1983 Porsche 911 SC Targa

Friday, July 26, 2013

1000 Miles, 1000 Amps

I recently logged my first 1,000 EV miles. It was time to bump the Soliton 1 controller to the maximum setting of (cue the sinister movie sound clip) – 1,000 amps. There are a couple reasons to begin with a low current and ramp up to greater performance over time. While testing out the new EV system, a low current setting will minimize damage, if there is a problem. Another reason is I’m using a motor with brushes.

When a DC motor is new, the brushes do not make full contact with the commutator. Small imperfections in the contour radius at the brush and commutator interface increase the electrical impendence of the motor. If you try to pass a lot of current through new brushes, the motor is at risk of arcing and overheating. On the bench, I ran the motor for 30 hours at 12 volts. Then, when first installed into the car, the gradual increase in motor current allowed the brushes to properly seat as the high points on the brush get worn away.

With the 1000 amp limit, the difference in performance is significant and amazing. The extra 40 kilowatts of power (50 HP), relative to 600 amps, makes the car fly. The stock 3.0 liter internal combustion engine (ICE) output was rated 127 kW (170 HP). As an electric conversion, I recently logged a run on my commute to work with a current draw of 890 amps producing 120 kW of power (160 HP). 

The logged run did 0 to 60 MPH in 9 seconds. I started in 2nd gear and at 5.7 seconds I shifted to 3rd. The 0 to 40 time was 4 seconds. If I open up my motor RPM limit to 5,500 I can reach 60 MPH in second gear and avoid the 2 second penalty of shifting. 2 seconds is a long shift, but I’m still getting used to this gearbox and after 97,000 ICE miles, the synchro-mesh is not in best form . The car seems to be on par with the stock performance, especially given that with the electric motor, peak torque is available between 0 and 5,000 rpm. I need to find an open bit of road with no traffic and see what happens when I push the full 1,000 amps.

Monday, July 22, 2013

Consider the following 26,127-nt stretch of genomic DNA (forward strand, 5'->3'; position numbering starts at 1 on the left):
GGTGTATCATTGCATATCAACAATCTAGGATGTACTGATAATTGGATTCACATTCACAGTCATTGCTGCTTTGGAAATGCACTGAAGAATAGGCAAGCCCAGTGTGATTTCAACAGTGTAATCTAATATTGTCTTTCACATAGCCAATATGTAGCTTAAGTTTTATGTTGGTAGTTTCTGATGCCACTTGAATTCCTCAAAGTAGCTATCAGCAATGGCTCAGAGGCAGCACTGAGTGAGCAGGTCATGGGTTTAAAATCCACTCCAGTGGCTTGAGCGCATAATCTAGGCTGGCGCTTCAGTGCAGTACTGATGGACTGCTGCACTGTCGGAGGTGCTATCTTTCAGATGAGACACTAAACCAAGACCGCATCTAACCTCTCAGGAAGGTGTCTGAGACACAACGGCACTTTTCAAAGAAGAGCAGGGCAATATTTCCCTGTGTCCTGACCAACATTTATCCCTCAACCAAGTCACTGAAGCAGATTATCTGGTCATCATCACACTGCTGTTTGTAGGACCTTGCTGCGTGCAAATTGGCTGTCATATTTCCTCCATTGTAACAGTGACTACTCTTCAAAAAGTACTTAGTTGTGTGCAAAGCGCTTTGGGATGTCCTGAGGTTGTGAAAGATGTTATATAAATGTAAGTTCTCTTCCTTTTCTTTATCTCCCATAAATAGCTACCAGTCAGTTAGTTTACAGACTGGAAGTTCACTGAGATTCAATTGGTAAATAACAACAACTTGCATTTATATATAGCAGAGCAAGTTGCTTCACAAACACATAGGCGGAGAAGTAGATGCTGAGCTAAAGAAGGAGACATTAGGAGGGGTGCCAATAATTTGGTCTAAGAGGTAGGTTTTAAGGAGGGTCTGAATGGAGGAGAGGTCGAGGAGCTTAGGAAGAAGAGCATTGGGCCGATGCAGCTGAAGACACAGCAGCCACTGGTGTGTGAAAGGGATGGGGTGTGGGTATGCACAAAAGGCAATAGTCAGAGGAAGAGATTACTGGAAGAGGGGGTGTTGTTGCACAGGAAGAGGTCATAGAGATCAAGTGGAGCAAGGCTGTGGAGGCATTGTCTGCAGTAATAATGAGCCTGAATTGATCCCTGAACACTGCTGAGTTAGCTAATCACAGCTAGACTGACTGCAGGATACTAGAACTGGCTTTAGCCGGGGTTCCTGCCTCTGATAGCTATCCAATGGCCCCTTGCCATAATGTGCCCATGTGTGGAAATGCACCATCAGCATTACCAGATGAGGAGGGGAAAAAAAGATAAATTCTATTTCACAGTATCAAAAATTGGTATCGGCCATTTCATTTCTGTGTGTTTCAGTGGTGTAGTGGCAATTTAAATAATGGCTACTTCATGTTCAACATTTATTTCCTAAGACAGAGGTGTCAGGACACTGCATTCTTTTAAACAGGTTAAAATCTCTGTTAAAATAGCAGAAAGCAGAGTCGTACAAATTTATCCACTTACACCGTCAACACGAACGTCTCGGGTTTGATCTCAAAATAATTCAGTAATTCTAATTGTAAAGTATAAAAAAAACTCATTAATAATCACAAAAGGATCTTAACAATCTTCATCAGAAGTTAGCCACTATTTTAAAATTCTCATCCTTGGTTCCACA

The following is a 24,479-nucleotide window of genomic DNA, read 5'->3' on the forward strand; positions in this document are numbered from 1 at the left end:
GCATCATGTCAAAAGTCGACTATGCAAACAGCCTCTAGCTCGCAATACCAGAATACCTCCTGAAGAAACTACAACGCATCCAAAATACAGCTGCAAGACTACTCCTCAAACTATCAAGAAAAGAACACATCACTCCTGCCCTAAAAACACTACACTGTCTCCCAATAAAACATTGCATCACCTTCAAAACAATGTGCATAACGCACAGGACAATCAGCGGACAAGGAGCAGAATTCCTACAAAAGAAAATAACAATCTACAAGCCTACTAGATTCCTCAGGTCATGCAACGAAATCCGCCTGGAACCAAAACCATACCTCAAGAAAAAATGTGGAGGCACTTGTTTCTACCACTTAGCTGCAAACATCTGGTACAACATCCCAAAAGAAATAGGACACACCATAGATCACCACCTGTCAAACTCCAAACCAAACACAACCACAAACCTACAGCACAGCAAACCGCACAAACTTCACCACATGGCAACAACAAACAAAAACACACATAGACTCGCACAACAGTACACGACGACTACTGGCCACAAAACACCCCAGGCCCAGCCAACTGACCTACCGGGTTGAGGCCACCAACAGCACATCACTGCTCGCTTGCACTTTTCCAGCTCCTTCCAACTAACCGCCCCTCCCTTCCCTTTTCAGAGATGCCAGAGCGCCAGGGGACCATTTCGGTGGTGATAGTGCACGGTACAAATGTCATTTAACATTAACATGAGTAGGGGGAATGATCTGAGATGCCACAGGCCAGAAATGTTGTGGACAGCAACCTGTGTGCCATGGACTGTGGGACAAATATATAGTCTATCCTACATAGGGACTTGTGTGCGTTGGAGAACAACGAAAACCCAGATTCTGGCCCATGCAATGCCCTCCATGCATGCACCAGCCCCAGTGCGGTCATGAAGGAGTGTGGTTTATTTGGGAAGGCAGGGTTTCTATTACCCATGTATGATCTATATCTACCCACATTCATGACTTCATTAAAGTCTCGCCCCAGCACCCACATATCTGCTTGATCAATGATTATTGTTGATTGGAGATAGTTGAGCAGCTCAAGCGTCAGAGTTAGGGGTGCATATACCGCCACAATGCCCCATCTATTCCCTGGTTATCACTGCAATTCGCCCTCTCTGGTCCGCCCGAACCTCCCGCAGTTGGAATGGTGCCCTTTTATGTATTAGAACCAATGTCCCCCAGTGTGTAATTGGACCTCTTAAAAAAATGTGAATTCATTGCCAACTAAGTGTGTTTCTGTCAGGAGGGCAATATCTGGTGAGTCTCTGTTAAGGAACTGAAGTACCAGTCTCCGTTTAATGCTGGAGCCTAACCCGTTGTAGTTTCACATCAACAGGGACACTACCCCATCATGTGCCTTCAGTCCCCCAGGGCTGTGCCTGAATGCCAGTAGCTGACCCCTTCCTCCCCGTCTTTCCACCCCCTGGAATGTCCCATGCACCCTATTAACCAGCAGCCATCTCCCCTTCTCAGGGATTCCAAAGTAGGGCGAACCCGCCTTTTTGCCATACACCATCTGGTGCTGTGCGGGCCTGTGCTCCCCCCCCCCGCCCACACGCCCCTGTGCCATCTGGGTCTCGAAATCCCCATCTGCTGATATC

Celebrate Hillsboro and Another Video

I had the car on display at a local event called Celebrate Hillsboro – a city festival with music, kids activities, sports, bicycle rides, and a farmers’ market. My car was positioned in the intersection right in the middle of the event. The car generated a lot of positive attention.

A few people expressed disappointment in my choice of donor. Some were misinformed on the performance capability of electric drive and others were dismayed that I messed with a classic. But the response was overwhelmingly positive. I even met a few people that are currently converting their own vehicles. By far the most common questions I get are range, cost and battery life (100 miles, a lot, and 3000 cycles).

I’ve received a lot of requests for another video. I’m pleased that the controller in quiet mode no longer generates that obnoxious 8 kHz switching buzz.

Monday, July 15, 2013

EV Celebration Day, part 2

Photograph by Patrick Connor @ oeva.org

We filled Portland’s Pioneer Courthouse Square with electric cars – both commercial vehicles and electric conversions. A large crowd turned out and the weather was perfect. Overall it was a really good event. I was impressed that the general public’s awareness of electric vehicles has gone up over the last 10 years. 
From left to right - Toyota Corolla, Porsche 911, Nissan Leaf, Tesla Model S, truck conversion.  Photograph by Bill Bates.

Pride in ownership.
There was a steady stream of visitors all day long.  Photograph by Bill Bates.

I spent the entire day answering questions about my car, and the response was overwhelmingly positive.
Discussing the finer points of AC vs DC motors, and the price of lithium.
One of the highlights for me was chatting with a member of the Oregon State University solar racing team, fresh off their first place finish at the 2013 Formula Sun Grand Prix.
Oregon State University solar race car. 

John Wayland, electric drag racing pioneer and owner of the fastest street legal electric drag car in the world, introduced himself and shared some wild adventures of when he owned a Porsche 911 SC. He says that the Zombie’s times are going to drop into the 9 second range for the ¼ mile.
White Zombie is a 1972 Datsun that has been modified to go fast.  Photograph by Patrick Connor @ oeva.org

Twin 9 inch motors and low mass are part of the White Zombie go fast equation.  
Photograph by Patrick Connor @ oeva.org

This electric VW bus conversion is beautiful.  Photograph by Patrick Connor @ oeva.org
I love that the motor mount and motor face are exposed.  Truly a work of art.  Photograph by Patrick Connor @ oeva.org
Electric bug and electric bicycle.  Photograph by Patrick Connor @ oeva.org

Everyone loves the Tesla Model S.  Photograph by Patrick Connor @ oeva.org

Some electric vehicles with only two wheels.  Photograph by Patrick Connor @ oeva.org

The TH!NK city (red and black) are cute cars.  Too bad they are not currently in production.
Photograph by Patrick Connor @ oeva.org